First Attempt

Discussion forum for Tawbaware's Star Tracer and Image Stacker software
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luigi
Posts: 21
Joined: Mon Apr 06, 2009 6:34 pm

First Attempt

Post by luigi » Fri May 21, 2010 12:51 pm

First of all thanks Max for this wonderful piece of software!

I started with this image I took recently at the beach:

Image

I masked the ground and created a Tiff with the alpha layer

Since the photo is the result of a run of startrails.de to stack several shorter exposures it didn't have exif info.
I unchecked FOV and distortion from the optimize column. (ok?)
I entered the vertical FOV for the lens as it was taken in portrait orientation (is this ok?) 70.4 degrees for a 17-40 lens in a FF camera.

I created the lines and got a nice average 0.00/1.21/0.57

First I tried a single 24000 seconds rotation output as a single layer tiff the result is:


Did it work? I guess not and I'm worried about the effect of uneven sky.

I'm sure I'm doing something wrong so let's better ask :)

Image


Luis[/img]

luigi
Posts: 21
Joined: Mon Apr 06, 2009 6:34 pm

Post by luigi » Fri May 21, 2010 2:36 pm

Without changing anything a 30 seconds x 100 times rotation worked as a single JPEG:

Image

luigi
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Post by luigi » Fri May 21, 2010 2:42 pm

10 rotations of 3000 seconds and now I'm puzzled :)

Image

maxlyons
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Re: First Attempt

Post by maxlyons » Fri May 21, 2010 7:23 pm

Luis,

Those look reasonable given your inputs. Star Tracer just rotates the image by the amount you specify (in seconds), the number of times you specify. The reason why the rotation is specified in seconds (rather than degrees) is that it makes it much easier for the average person to figure out how much rotation to perform. For example, if you know that your camera pauses for 2 seconds between shots, and you just want to fill in those 2 second gaps between star-trail segments, then a single rotation of 2 seconds should be enough (or maybe 3 seconds, just to be safe). If you had to specify the rotation amount in degrees, then you'd have to calculate that you want to rotate the image by 0.00833 degrees, which isn't quite as intuitive!

Perhaps you were assuming that if you asked Star Tracer to perform one rotation with a time of 24000 seconds, then you'd end up with an image containing star trails that looked like they were taken over a 6-7 hour period? If so, then that isn't correct.

As for the sky, that is also expected...the "flattened" output formats just perform a simple layer blending like Photoshop's Lighten mode. So, the brighter parts of the sky end up dominating over the darker parts if you use this output mode.

In general, when trying to perform very long star-trail extension (where you are trying to extend the trails to several multiples of their original lengths), I think Star Tracer will output the raw materials necessary to create interesting images, but you'll probably need to perform some manual blending/editing to create something aesthetically pleasing. You may find that outputting a multilayer Photoshop file or multiple TIFF files allows more control that the flattened output formats.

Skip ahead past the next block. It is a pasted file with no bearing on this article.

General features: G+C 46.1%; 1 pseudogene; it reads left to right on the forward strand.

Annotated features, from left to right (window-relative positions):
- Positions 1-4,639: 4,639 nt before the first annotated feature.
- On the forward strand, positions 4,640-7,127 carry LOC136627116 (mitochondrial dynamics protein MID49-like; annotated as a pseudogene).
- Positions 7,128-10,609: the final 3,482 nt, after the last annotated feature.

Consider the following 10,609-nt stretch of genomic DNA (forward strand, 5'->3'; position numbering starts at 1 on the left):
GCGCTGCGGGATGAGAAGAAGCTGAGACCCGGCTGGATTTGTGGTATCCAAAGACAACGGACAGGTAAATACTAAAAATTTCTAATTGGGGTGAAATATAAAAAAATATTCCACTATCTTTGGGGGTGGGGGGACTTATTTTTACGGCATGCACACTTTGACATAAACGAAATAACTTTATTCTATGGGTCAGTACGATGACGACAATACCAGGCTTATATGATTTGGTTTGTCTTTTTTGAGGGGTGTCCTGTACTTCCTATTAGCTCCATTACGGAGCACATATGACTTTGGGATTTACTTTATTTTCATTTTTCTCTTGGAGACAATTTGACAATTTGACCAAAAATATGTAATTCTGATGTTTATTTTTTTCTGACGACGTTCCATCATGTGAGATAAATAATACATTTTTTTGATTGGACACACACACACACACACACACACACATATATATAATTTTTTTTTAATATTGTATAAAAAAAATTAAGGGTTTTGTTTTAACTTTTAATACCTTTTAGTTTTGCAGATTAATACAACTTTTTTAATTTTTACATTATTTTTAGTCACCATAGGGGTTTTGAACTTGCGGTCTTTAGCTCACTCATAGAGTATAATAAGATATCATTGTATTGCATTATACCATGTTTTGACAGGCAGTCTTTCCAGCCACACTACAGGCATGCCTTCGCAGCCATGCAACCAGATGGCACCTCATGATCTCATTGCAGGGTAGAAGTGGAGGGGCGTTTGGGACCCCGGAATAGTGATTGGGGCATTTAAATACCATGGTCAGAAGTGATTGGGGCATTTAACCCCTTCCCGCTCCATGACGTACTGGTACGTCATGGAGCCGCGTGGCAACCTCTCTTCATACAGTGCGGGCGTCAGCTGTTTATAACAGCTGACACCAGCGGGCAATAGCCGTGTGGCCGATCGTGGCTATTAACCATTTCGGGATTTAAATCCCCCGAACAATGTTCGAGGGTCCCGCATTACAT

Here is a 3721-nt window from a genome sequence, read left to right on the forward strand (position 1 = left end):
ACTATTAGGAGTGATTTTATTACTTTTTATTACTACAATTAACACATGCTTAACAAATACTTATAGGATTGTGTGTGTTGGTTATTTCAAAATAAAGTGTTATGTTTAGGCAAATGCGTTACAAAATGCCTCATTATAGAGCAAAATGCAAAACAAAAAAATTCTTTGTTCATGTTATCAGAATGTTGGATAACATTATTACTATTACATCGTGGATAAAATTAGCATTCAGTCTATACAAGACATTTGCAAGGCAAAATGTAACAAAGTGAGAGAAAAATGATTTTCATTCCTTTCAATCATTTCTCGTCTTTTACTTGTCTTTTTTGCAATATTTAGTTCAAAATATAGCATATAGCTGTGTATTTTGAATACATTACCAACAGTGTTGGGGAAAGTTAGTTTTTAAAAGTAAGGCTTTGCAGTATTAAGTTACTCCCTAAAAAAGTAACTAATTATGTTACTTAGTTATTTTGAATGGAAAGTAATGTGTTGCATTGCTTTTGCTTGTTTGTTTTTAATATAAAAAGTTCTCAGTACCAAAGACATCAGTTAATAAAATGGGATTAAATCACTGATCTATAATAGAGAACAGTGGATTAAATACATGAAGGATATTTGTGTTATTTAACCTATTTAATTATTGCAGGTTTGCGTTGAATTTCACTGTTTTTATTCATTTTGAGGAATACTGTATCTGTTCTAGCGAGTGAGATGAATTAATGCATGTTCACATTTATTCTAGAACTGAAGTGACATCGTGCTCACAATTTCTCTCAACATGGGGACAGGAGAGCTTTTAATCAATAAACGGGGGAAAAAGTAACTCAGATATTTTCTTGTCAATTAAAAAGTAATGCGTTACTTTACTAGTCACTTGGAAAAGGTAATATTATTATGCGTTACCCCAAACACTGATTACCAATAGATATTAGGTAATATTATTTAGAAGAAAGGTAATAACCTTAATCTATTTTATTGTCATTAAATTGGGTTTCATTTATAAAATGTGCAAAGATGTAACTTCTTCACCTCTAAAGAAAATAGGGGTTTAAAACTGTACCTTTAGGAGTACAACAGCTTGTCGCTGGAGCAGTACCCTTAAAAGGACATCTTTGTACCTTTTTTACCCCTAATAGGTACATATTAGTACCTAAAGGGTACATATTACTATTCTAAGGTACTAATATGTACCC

Max

luigi
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Post by luigi » Fri May 21, 2010 7:36 pm

Thanks Max, I just don't understand what a rotation of 24000 seconds does... Can you further explain to me how it works? What is the difference between 10 rotations of 30 seconds and 1 of 300 seconds ?

dsp
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Location: Hoboken, NJ

Post by dsp » Sun May 23, 2010 8:57 am

I haven't used it yet, but this is how I interpret Max's answer. The time entered as rotation just gets converted to a single angular measure (well, probably the remainder of the computed angular measure/360).

As for the angle per second, think 360/(24*60*60)---> ~.00417 degrees per second. So a single 300 second "rotation" takes the original image and rotates it 1.25 degrees, and blends it with the original If your original exposure was 30 seconds, you will now have a photo that looks like you took around a 300 second exposure, but blocked the camera during the middle 240 seconds. It only took the original 30 second image, and shifted it in time to 300 seconds later - it doesn't "fill" in the time, only shifts.


So, now you do your 10 x 30 second shifts. It takes the original image, shifts it first 30 seconds, then again, then again, and so on. So the first 30 second "rotation" blends with the original exposure, and the trails meet - that is the end of the original star trails merge with the beginning of the first shifted image. This process would then be repeated 9 more times, giving a continuous star trail exposure of the 300 seconds.

Essentially, you don't want your shift to be longer in time than your exposure, or you will get gaps. If you want to have a synthetic 6 hour exposure from a 6 minute capture, you will want to do sixty rotations of 360 seconds, not one rotation of 21600 seconds...

best regards, Darcy

maxlyons
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Post by maxlyons » Mon May 24, 2010 7:40 pm

luigi wrote:Thanks Max, I just don't understand what a rotation of 24000 seconds does... Can you further explain to me how it works? What is the difference between 10 rotations of 30 seconds and 1 of 300 seconds ?
I think Darcy beat me to it!

Max

luigi
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Post by luigi » Wed May 26, 2010 1:48 pm

Yes, thanks for the help!

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